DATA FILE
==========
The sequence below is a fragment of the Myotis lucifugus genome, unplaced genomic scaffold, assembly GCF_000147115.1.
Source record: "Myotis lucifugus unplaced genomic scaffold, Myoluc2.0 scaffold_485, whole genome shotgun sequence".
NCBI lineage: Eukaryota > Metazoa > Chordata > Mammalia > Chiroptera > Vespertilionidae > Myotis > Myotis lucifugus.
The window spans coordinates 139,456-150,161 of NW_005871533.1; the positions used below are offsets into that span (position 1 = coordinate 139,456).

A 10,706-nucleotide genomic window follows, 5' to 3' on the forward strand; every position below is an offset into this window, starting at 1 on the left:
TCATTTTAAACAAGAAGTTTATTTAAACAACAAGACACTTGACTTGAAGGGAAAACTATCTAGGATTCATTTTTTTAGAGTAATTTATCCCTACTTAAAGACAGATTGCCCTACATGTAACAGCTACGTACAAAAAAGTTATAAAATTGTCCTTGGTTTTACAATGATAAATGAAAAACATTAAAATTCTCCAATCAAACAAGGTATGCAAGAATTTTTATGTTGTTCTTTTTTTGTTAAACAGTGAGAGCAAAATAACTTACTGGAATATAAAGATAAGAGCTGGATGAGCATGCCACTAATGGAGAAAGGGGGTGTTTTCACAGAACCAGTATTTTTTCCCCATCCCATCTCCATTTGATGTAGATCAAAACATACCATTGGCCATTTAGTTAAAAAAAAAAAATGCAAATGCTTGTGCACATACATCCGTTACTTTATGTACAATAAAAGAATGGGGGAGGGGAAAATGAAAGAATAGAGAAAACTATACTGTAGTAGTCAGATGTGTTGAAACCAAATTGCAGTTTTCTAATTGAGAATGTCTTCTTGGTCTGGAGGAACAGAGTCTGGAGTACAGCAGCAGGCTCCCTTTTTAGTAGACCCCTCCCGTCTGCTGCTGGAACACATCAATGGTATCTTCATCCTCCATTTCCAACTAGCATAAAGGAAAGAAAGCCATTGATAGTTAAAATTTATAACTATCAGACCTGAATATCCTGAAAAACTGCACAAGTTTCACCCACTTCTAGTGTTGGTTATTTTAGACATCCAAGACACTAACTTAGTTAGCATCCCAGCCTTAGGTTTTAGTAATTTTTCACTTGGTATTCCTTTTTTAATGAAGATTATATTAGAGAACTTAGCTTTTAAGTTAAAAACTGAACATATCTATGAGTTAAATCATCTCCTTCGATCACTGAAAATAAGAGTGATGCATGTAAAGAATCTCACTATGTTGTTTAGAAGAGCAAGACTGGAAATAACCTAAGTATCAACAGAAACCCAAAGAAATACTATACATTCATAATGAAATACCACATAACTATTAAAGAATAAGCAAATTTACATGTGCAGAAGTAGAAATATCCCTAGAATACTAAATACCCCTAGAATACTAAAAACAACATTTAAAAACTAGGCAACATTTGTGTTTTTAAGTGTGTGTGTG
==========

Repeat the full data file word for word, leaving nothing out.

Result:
The sequence below is a fragment of the Myotis lucifugus genome, unplaced genomic scaffold, assembly GCF_000147115.1.
Source record: "Myotis lucifugus unplaced genomic scaffold, Myoluc2.0 scaffold_485, whole genome shotgun sequence".
NCBI lineage: Eukaryota > Metazoa > Chordata > Mammalia > Chiroptera > Vespertilionidae > Myotis > Myotis lucifugus.
The window spans coordinates 139,456-150,161 of NW_005871533.1; the positions used below are offsets into that span (position 1 = coordinate 139,456).

A 10,706-nucleotide genomic window follows, 5' to 3' on the forward strand; every position below is an offset into this window, starting at 1 on the left:
TCATTTTAAACAAGAAGTTTATTTAAACAACAAGACACTTGACTTGAAGGGAAAACTATCTAGGATTCATTTTTTTAGAGTAATTTATCCCTACTTAAAGACAGATTGCCCTACATGTAACAGCTACGTACAAAAAAGTTATAAAATTGTCCTTGGTTTTACAATGATAAATGAAAAACATTAAAATTCTCCAATCAAACAAGGTATGCAAGAATTTTTATGTTGTTCTTTTTTTGTTAAACAGTGAGAGCAAAATAACTTACTGGAATATAAAGATAAGAGCTGGATGAGCATGCCACTAATGGAGAAAGGGGGTGTTTTCACAGAACCAGTATTTTTTCCCCATCCCATCTCCATTTGATGTAGATCAAAACATACCATTGGCCATTTAGTTAAAAAAAAAAAATGCAAATGCTTGTGCACATACATCCGTTACTTTATGTACAATAAAAGAATGGGGGAGGGGAAAATGAAAGAATAGAGAAAACTATACTGTAGTAGTCAGATGTGTTGAAACCAAATTGCAGTTTTCTAATTGAGAATGTCTTCTTGGTCTGGAGGAACAGAGTCTGGAGTACAGCAGCAGGCTCCCTTTTTAGTAGACCCCTCCCGTCTGCTGCTGGAACACATCAATGGTATCTTCATCCTCCATTTCCAACTAGCATAAAGGAAAGAAAGCCATTGATAGTTAAAATTTATAACTATCAGACCTGAATATCCTGAAAAACTGCACAAGTTTCACCCACTTCTAGTGTTGGTTATTTTAGACATCCAAGACACTAACTTAGTTAGCATCCCAGCCTTAGGTTTTAGTAATTTTTCACTTGGTATTCCTTTTTTAATGAAGATTATATTAGAGAACTTAGCTTTTAAGTTAAAAACTGAACATATCTATGAGTTAAATCATCTCCTTCGATCACTGAAAATAAGAGTGATGCATGTAAAGAATCTCACTATGTTGTTTAGAAGAGCAAGACTGGAAATAACCTAAGTATCAACAGAAACCCAAAGAAATACTATACATTCATAATGAAATACCACATAACTATTAAAGAATAAGCAAATTTACATGTGCAGAAGTAGAAATATCCCTAGAATACTAAATACCCCTAGAATACTAAAAACAACATTTAAAAACTAGGCAACATTTGTGTTTTTAAGTGTGTGTGTG